The last two factors stated above—that is, the confidence to write about one’s impressions, and a pre-existing knowledge of the subject matter—should be self-explanatory.  One cannot be a writer without having the confidence to write.  No curative for this exists; either it is there, or it is not.  By “knowledge of the subject matter” I meant this:  in order to activate the imagination, one must already be reasonably well-read on the subject on which one wishes to activate his imagination.  Bringing together mental tranquility, environment, and physical objects will be of little use if one does not have a firm foundation of knowledge in the subject.  Verri, as we see in the passage quoted above, was already proficient in Latin before conversing with the “spirit” of Cicero.

In J.C.F. Grumbine’s Psychometry: Its Science and Law of Unfoldment, written in 1900, contains some interesting observations.  They are worth mentioning even if one believes the practice to be pure quackery and nonsense.  Readers should keep an open mind, and deploy their powers of reason; sometimes things “work” for reasons that have nothing to do with the beliefs of their adherents.  Science does not always show its hand openly.  Grumbine believes that a number of conditions should be present for psychometry to have a chance of success.  Among these are:  purging the body of heavy foods; practicing meditation twice per week to promote the habit of concentration; eliminating anxiety and worry from one’s mind; never psychometrizing when one feels sick; keeping the work area clean, neat, and properly circulating with air; and avoiding promiscuous practices.  What are these recommendations, other than ways to relax the mind, and free it from anxieties, sorrows, and distresses?  In that sense, we may pronounce them very useful in promoting imaginative industry.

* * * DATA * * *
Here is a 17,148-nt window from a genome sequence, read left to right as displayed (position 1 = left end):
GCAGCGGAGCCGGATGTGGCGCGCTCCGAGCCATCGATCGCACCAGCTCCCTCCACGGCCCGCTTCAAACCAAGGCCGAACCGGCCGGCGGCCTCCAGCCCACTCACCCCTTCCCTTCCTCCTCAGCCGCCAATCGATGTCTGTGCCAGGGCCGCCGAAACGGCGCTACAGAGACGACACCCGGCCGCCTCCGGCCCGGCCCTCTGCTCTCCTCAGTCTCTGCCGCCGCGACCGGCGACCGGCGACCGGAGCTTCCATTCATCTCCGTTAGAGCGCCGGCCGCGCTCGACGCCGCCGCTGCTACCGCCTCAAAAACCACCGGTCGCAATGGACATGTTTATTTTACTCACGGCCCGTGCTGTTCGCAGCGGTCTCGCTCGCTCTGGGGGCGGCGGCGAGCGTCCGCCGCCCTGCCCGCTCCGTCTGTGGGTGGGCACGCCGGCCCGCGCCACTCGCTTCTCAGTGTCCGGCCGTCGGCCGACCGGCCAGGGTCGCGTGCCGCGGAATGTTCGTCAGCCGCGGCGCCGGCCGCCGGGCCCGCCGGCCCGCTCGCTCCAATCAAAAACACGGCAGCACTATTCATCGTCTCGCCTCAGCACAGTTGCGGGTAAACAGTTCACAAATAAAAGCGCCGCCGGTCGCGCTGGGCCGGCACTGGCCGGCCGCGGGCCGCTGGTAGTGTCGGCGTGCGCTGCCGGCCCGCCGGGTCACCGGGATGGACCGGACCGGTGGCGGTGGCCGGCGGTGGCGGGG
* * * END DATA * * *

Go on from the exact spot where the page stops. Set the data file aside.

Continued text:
Pliny was aware of the value of dreams.  In his Natural History (X.98), he says, “A crucial topic attracts our attention here, and is subject to different evidence from opposing viewpoints.  And this is:  whether there are examples of pre-existing knowledge in the mind during a state of relaxation, and how they come to be created, or whether it is—like most other things—a random occurrence.”  He knows that sleep can reveal much, for he says:

Est autem somnus nihil aliud quam animi in medium sese recessus.

And this means, “Sleep is nothing other than the withdrawing of the mind into its profoundest self.”  In a related line of thought, Hippocrates says, in his Aphorisms (VII.18) that “In sleeplessness, convulsions or delirium is a bad sign,” which implies that convulsions or delirium might not be a bad sign—perhaps even a good sign—during sleep.  We will close with an interesting example of the creative insight that may come through dreams.  And if you, reader, do not agree that this should be seen as “insight,” then we should at least be able to say that it was an achievement of the imagination!  According to the Alice Walton’s The Cult of Asklepios, there is an amusing anecdote found on a Greek stele at Epidaurus.

A woman, Aristagora of Troezen, went to the temple of Asclepius, the god of medicine whose sanctuary is called an Asklepieion.  Her purpose in going there was to seek treatment of an intestinal worm.  She slept in the temple, and was there visited by a dream.  In her dream, Asclepius’s sons cut off her head while the god himself happened to be away at the city of Epidaurus.  The sons were unable to replace her head, and called Asclepius himself to remedy the situation.  She then awakened.  A priest at the temple also had a vision of her severed head.  The next night, in her dream, she imagined Asclepius coming back from Epidaurus to re-attach her head.  Apparently with the assistance of this dream, the priest at the temple was then able to remove the worm from her body.  The Greek writer Aelian, in his History of Animals (IX.33) also tells a slightly different version of this story.  Readers may make of it what they will.